web.config question 2.0


E

eagle

I have a web.config in my application that contains the connection strings
to all my datasources. I want to move these connection strings to another
web config up the folder hierarchy so that all my apps can use the same
connection strings. That is supposed to be how it's done, no? Instead of
the web.config being in c:\inetpub\wwwroot\myApp\web.config, I have it in
c:\inetpub\wwwroot\web.config. However, I get an "Object reference not set
to an instance of an object" error when I do this. This used to work fine
in Visual Studio 2003 .net 1.0.

My connection string is fine:

<connectionStrings>
<add name="myDB" connectionString="Data Source=mySvr;Initial
Catalog=myDB;Integrated Security=True "/>
</connectionStrings>

And this is how I retrieve in in the web app:

_sSQLConn =
System.Configuration.ConfigurationManager.ConnectionStrings("myDB").ToString

What am I doing wrong?

Thanks for your help.
 
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N

Nathan Sokalski

Try using the complete path for the Data Source section of your
connectionstring, because you are using a relative Data Source changing the
location of your Web.config might cause a problem.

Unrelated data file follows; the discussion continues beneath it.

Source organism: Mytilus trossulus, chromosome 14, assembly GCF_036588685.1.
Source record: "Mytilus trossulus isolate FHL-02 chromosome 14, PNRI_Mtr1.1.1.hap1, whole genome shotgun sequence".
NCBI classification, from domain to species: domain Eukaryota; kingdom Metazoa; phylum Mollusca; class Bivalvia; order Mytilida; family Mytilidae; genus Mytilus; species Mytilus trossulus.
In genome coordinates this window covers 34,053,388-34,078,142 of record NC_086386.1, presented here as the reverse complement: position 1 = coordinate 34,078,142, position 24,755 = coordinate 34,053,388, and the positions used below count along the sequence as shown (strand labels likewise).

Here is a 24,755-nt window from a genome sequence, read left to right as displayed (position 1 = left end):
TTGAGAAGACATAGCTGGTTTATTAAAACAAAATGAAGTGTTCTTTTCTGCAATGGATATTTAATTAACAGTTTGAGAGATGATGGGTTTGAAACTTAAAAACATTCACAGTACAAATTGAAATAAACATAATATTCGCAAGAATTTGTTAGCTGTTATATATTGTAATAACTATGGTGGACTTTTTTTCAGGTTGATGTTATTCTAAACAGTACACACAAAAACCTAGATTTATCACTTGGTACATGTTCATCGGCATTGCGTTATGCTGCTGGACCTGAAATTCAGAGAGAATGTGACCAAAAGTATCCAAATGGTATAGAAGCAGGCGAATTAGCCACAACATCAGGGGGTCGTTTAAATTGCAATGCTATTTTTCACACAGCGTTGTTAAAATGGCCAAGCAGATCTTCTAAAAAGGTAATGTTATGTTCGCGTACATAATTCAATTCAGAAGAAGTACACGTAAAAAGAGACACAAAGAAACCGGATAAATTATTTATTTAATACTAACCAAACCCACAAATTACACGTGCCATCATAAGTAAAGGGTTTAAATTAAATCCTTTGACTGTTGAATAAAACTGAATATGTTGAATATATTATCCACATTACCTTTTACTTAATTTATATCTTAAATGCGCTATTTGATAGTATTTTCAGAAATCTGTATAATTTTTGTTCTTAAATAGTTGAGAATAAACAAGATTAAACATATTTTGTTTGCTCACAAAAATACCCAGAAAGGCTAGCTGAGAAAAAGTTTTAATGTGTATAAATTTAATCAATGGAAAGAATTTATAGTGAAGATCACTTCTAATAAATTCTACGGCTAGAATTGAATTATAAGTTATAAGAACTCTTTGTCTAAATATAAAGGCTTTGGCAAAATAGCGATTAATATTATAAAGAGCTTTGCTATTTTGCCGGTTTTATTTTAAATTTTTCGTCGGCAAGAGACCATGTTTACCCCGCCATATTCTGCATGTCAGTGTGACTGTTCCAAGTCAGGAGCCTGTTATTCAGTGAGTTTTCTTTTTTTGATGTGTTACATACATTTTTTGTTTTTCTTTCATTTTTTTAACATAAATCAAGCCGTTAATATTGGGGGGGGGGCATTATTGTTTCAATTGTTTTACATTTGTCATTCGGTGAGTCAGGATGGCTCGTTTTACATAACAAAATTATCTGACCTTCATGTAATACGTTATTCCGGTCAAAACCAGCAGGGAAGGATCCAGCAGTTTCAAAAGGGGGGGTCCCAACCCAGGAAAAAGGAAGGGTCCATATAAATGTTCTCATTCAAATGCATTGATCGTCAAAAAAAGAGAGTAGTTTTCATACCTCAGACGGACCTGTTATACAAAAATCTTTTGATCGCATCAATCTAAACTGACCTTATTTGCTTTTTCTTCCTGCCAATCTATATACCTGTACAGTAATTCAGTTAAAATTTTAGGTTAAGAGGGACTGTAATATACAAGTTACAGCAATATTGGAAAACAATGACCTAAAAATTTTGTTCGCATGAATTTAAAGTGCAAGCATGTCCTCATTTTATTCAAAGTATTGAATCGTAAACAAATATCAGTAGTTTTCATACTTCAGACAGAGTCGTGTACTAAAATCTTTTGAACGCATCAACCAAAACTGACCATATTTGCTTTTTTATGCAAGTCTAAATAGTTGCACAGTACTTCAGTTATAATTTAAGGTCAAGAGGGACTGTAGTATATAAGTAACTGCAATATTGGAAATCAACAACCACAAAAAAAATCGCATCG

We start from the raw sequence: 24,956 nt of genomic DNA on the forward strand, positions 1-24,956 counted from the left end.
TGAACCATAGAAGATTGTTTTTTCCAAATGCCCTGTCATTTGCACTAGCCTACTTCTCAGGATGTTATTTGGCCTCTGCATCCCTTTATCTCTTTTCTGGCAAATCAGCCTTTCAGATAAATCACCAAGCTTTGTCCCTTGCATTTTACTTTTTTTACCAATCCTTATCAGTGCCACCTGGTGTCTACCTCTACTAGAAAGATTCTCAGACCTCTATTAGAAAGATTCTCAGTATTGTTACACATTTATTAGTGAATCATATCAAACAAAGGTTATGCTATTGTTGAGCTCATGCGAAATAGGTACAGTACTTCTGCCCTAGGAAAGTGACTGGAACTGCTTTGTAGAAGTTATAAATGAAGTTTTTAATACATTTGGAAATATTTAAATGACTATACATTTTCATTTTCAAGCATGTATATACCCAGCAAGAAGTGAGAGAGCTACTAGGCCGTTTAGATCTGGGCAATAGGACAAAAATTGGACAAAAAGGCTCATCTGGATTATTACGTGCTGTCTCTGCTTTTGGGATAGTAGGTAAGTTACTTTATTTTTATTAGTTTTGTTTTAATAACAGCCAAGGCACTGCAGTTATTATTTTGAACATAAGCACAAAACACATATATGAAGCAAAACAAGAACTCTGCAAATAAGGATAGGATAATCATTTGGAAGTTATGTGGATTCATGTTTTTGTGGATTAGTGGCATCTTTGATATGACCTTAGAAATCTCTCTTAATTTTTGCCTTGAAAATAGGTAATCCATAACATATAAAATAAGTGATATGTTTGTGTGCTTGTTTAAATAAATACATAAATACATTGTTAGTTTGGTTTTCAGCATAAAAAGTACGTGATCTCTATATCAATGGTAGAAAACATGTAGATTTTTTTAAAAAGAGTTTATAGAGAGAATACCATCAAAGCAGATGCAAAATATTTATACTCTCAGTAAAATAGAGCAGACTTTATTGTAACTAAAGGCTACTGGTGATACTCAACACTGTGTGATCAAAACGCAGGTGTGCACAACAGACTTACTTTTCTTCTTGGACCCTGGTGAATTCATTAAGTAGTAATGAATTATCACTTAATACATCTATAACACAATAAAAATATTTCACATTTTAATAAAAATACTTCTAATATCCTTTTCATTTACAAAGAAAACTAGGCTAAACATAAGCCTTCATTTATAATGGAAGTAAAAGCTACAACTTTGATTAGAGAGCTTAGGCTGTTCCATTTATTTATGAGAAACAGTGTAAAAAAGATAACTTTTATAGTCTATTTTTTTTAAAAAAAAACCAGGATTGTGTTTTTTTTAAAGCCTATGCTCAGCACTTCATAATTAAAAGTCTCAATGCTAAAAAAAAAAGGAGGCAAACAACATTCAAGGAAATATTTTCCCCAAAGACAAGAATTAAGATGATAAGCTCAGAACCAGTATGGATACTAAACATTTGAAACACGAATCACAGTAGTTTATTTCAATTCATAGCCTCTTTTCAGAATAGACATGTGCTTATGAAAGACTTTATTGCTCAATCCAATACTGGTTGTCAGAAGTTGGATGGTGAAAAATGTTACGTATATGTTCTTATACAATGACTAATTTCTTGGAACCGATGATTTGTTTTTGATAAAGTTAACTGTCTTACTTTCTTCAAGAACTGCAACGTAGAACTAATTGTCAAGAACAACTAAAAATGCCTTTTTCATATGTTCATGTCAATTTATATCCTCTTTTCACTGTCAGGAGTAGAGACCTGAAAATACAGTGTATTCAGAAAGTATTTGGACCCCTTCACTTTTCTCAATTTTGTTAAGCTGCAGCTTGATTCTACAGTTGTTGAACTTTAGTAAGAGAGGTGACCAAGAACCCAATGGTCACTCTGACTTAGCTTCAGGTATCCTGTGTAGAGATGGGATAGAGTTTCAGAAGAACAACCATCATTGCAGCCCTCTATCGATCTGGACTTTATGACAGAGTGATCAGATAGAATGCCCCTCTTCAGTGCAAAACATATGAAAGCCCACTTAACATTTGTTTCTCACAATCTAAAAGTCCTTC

J

Juan T. Llibre

re:
!> I want to move these connection strings to another web config up the
!> folder hierarchy so that all my apps can use the same connection strings.

Yes, you can do that.

re:
!> That is supposed to be how it's done, no?

Not sure if that's how it's *supposed* to be, but it *can* be done.

I suppose it's a developer choice whether you do that, or not,
or whether you store each app's connection strings in each app's web.config.

re:
!>My connection string is fine:

!> <connectionStrings>
!> <add name="myDB" connectionString="Data Source=mySvr;Initial
!> Catalog=myDB;Integrated Security=True "/>
!> </connectionStrings>

Yes, that's fine...for a connection string in your app's web.config,'
but not for a web.config up the folder hierarchy.

re:
!> What am I doing wrong?

You are not configuring the root web.config as the one to retrieve the value from.

Try this :

Dim configPath As String = "/"
' this gets the root web.config
Dim config As ConnectionStringsSection = WebConfigurationManager.GetWebApplicationSection("connectionStrings")
' this declares the connectionStrings section as the one you want to retrieve the value from